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The four editions in this series of Recent Advances have spanned 17 years. These have been years in which Clinical Pathology, along with other specialties of medicine, has undergone a great deal of change. The basic medical sciences have produced an enormous body of information with varying degrees of relevance to the practice of clinical medicine. The clinical pathologist is faced with the task of selecting and correlating bits of this knowledge from dozens of scientific disciplines and converting them, through the medium of laboratory technology, into useful roles in the diagnosis and treatment of disease. The transition from scientific discovery to practical utility has proved exceedingly tedious and time consuming for clinical laboratory workers. We see this reflected in the number of very old methods that continue to be used in day-to-day laboratory practice. Frustrations of the clinical pathologist are expressed many times throughout this volume in such statements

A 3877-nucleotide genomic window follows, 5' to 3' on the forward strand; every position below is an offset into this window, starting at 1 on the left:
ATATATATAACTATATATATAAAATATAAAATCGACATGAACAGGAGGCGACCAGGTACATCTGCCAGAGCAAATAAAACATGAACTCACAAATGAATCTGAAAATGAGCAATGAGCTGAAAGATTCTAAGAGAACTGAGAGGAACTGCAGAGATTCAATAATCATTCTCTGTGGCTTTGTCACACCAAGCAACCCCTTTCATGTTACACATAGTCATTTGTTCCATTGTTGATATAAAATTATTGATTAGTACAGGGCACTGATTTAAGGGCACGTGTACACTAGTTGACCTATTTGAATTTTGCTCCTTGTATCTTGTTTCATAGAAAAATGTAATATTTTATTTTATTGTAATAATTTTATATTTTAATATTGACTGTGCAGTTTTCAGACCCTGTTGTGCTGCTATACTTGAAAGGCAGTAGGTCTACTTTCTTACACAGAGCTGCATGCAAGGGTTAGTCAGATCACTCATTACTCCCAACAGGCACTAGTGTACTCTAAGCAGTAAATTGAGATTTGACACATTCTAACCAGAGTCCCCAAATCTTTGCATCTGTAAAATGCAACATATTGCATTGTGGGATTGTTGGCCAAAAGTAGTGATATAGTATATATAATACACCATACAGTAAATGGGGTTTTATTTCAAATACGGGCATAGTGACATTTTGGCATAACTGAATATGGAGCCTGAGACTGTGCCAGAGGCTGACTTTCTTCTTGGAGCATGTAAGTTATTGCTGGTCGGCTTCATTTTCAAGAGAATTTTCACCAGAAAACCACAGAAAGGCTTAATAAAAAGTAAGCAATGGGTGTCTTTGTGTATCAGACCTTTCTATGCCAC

Wells BB. Recent Advances in Clinical Pathology. Arch Intern Med. 1965;115(3):367–368. doi:10.1001/archinte.1965.03860150111031
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